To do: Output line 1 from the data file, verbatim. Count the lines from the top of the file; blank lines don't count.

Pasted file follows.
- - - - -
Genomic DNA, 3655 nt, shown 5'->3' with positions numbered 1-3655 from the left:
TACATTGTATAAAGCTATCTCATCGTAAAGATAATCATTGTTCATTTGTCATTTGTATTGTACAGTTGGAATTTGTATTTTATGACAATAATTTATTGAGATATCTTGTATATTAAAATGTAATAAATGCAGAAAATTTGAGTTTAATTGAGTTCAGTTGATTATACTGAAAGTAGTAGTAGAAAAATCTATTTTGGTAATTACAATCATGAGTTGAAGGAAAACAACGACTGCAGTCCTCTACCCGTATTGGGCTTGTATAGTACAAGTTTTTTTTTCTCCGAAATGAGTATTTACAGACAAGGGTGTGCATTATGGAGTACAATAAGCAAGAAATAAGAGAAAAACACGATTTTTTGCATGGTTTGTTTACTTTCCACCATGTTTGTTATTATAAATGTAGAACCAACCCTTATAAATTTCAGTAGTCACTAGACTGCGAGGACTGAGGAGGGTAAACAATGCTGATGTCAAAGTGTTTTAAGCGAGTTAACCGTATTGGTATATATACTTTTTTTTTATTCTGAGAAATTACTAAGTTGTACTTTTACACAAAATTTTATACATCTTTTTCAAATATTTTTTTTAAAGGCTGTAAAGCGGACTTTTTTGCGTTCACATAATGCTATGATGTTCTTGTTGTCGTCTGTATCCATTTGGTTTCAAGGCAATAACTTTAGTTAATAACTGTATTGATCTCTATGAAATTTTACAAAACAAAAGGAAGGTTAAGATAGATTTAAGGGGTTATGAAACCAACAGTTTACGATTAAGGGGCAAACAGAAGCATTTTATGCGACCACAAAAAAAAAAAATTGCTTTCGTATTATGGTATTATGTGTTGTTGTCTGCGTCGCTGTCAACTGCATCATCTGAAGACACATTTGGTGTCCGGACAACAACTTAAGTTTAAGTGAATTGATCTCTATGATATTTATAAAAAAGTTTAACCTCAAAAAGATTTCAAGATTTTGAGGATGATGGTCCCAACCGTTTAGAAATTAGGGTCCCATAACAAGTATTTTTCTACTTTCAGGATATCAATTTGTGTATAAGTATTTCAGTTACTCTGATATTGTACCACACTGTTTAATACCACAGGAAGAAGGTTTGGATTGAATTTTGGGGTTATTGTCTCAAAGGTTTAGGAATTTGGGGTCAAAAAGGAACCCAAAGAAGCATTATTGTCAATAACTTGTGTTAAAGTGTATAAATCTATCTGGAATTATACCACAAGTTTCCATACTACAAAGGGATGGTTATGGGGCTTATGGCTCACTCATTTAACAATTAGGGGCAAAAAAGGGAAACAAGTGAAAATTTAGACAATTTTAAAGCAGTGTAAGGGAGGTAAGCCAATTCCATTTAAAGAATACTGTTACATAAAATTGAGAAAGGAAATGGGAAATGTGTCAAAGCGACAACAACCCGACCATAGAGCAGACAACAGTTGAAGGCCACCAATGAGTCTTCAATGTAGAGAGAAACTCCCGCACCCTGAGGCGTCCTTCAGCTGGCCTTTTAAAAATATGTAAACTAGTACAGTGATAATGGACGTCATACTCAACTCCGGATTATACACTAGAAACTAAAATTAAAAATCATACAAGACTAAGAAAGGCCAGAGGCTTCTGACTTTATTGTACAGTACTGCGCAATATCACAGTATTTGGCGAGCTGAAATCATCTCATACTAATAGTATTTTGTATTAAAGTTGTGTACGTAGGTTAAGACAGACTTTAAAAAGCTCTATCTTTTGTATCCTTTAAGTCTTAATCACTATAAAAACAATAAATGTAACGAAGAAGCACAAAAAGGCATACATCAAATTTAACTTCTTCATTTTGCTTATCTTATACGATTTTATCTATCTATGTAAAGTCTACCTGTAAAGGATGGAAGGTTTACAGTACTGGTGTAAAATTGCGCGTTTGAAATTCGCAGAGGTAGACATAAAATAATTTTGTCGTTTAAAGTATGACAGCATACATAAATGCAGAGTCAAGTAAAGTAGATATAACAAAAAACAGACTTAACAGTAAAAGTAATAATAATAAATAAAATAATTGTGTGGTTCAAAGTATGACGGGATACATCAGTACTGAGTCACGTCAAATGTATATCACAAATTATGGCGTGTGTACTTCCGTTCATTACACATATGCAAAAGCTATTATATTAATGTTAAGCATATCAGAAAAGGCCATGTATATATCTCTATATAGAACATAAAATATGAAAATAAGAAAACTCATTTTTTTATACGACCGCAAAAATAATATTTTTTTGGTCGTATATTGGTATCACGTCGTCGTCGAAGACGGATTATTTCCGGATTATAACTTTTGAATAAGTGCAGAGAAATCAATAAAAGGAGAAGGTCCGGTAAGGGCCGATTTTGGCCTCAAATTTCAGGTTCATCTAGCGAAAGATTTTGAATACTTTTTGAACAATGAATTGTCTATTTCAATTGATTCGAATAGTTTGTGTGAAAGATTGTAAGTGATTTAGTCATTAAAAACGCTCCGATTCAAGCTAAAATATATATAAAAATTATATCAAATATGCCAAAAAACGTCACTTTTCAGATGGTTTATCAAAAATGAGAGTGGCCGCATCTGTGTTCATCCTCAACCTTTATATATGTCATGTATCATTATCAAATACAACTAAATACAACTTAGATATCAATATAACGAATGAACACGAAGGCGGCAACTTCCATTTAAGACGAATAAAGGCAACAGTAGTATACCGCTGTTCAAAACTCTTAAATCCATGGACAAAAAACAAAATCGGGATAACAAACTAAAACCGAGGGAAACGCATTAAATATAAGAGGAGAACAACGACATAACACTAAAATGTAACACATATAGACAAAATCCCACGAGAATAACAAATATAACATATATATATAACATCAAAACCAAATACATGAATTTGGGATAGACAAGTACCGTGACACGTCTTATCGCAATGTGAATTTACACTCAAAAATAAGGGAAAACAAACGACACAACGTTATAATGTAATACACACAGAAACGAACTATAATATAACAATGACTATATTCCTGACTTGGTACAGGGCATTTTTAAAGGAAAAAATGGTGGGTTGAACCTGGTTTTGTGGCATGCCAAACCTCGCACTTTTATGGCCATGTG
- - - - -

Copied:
Genomic DNA, 3655 nt, shown 5'->3' with positions numbered 1-3655 from the left: